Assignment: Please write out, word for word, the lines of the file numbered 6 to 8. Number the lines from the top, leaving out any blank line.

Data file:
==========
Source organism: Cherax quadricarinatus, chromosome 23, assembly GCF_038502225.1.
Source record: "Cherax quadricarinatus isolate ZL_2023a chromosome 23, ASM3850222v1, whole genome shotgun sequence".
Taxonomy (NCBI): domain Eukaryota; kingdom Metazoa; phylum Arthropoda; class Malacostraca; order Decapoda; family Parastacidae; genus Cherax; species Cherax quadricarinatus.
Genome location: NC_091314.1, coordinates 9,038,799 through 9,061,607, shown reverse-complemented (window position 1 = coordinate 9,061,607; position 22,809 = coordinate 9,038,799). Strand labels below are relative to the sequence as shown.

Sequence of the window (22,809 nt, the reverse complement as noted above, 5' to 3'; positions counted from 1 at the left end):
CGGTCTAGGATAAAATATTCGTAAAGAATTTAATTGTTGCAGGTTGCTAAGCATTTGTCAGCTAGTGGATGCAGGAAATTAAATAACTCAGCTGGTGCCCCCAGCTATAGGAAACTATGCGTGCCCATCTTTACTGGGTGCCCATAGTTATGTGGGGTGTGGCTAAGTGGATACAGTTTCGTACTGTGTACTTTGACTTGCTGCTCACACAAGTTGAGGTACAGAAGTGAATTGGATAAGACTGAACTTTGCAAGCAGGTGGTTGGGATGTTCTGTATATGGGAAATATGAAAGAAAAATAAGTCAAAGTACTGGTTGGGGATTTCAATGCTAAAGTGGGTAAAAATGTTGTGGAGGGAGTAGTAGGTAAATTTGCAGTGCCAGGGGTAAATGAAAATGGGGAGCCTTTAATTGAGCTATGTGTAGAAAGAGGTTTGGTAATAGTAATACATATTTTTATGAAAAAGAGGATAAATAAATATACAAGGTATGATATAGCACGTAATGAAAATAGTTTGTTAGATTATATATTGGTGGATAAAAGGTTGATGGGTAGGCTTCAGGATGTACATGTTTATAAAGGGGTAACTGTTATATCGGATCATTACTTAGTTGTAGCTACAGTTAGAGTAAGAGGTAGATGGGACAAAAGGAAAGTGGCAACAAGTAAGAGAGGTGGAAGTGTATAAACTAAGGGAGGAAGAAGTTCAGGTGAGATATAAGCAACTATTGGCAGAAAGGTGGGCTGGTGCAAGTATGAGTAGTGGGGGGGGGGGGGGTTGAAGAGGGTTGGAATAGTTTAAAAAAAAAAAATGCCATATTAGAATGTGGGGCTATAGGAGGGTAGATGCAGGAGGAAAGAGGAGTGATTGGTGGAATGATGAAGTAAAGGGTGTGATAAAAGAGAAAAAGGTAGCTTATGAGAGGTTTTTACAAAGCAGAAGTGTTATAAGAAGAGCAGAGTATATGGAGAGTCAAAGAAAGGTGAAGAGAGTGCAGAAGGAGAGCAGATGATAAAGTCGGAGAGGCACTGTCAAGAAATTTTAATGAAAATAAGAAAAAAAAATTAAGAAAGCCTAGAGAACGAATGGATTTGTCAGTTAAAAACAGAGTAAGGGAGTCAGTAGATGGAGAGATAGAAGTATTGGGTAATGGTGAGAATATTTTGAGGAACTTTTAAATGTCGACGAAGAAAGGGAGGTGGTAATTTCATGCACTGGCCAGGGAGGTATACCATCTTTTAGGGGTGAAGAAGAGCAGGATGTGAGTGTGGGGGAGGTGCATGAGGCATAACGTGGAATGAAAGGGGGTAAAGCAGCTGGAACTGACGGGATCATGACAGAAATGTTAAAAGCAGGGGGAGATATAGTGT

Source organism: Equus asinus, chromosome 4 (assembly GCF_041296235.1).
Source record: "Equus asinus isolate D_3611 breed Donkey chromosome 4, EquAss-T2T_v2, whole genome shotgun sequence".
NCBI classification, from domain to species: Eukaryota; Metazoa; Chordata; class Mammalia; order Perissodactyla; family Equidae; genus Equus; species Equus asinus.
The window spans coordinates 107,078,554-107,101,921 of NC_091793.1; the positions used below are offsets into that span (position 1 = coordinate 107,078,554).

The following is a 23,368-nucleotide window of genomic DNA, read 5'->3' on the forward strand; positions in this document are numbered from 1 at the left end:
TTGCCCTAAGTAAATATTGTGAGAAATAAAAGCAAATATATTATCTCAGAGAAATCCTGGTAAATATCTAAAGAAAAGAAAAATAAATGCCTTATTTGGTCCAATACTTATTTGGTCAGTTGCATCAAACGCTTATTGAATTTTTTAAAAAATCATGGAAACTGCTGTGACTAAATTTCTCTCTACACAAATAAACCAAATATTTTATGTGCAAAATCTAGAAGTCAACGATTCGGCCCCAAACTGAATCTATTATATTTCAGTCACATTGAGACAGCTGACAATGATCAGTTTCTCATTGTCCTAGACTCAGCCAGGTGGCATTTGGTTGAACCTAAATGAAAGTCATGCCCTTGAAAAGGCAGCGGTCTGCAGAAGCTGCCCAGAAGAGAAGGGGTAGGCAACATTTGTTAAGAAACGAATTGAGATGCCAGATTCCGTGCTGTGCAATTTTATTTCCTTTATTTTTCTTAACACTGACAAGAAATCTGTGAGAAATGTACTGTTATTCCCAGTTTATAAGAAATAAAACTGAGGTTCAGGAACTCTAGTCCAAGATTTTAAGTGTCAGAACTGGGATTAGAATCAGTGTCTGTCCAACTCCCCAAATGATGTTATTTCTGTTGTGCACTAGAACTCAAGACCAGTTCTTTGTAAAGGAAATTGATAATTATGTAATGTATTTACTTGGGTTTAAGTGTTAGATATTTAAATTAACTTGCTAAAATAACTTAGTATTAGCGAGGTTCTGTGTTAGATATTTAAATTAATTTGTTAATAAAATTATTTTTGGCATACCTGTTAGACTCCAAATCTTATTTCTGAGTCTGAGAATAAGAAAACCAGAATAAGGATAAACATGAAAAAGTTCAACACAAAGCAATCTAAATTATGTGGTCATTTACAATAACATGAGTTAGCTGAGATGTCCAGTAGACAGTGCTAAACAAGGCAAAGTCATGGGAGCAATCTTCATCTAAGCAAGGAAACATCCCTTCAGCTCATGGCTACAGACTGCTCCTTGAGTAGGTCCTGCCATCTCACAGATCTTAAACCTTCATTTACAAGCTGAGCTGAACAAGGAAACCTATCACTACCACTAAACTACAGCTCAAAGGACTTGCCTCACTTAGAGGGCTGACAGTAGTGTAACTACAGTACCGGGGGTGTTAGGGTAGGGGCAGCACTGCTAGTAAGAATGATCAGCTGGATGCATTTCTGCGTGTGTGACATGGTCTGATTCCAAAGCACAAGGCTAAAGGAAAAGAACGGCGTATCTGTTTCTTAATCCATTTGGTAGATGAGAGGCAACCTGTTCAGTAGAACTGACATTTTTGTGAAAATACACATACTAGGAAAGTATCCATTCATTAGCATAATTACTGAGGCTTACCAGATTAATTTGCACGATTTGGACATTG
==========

CGGTCTAGGATAAAATATTCGTAAAGAATTTAATTGTTGCAGGTTGCTAAGCATTTGTCAGCTAGTGGATGCAGGAAATTAAATAACTCAGCTGGTGCCCCCAGCTATAGGAAACTATGCGTGCCCATCTTTACTGGGTGCCCATAGTTATGTGGGGTGTGGCTAAGTGGATACAGTTTCGTACTGTGTACTTTGACTTGCTGCTCACACAAGTTGAGGTACAGAAGTGAATTGGATAAGACTGAACTTTGCAAGCAGGTGGTTGGGATGTTCTGTATATGGGAAATATGAAAGAAAAATAAGTCAAAGTACTGGTTGGGGATTTCAATGCTAAAGTGGGTAAAAATGTTGTGGAGGGAGTAGTAGGTAAATTTGCAGTGCCAGGGGTAAATGAAAATGGGGAGCCTTTAATTGAGCTATGTGTAGAAAGAGGTTTGGTAATAGTAATACATATTTTTATGAAAAAGAGGATAAATAAATATACAAGGTATGATATAGCACGTAATGAAAATAGTTTGTTAGATTATATATTGGTGGATAAAAGGTTGATGGGTAGGCTTCAGGATGTACATGTTTATAAAGGGGTAACTGTTATATCGGATCATTACTTAGTTGTAGCTACAGTTAGAGTAAGAGGTAGATGGGACAAAAGGAAAGTGGCAACAAGTAAGAGAGGTGGAAGTGTATAAACTAAGGGAGGAAGAAGTTCAGGTGAGATATAAGCAACTATTGGCAGAAAGGTGGGCTGGTGCAAGTATGAGTAGTGGGGGGGGGGGGGGTTGAAGAGGGTTGGAATAGTTTAAAAAAAAAAAATGCCATATTAGAATGTGGGGCTATAGGAGGGTAGATGCAGGAGGAAAGAGGAGTGATTGGTGGAATGATGAAGTAAAGGGTGTGATAAAAGAGAAAAAGGTAGCTTATGAGAGGTTTTTACAAAGCAGAAGTGTTATAAGAAGAGCAGAGTATATGGAGAGTCAAAGAAAGGTGAAGAGAGTGCAGAAGGAGAGCAGATGATAAAGTCGGAGAGGCACTGTCAAGAAATTTTAATGAAAATAAGAAAAAAAAATTAAGAAAGCCTAGAGAACGAATGGATTTGTCAGTTAAAAACAGAGTAAGGGAGTCAGTAGATGGAGAGATAGAAGTATTGGGTAATGGTGAGAATATTTTGAGGAACTTTTAAATGTCGACGAAGAAAGGGAGGTGGTAATTTCATGCACTGGCCAGGGAGGTATACCATCTTTTAGGGGTGAAGAAGAGCAGGATGTGAGTGTGGGGGAGGTGCATGAGGCATAACGTGGAATGAAAGGGGGTAAAGCAGCTGGAACTGACGGGATCATGACAGAAATGTTAAAAGCAGGGGGAGATATAGTGT

Source organism: Equus asinus, chromosome 4 (assembly GCF_041296235.1).
Source record: "Equus asinus isolate D_3611 breed Donkey chromosome 4, EquAss-T2T_v2, whole genome shotgun sequence".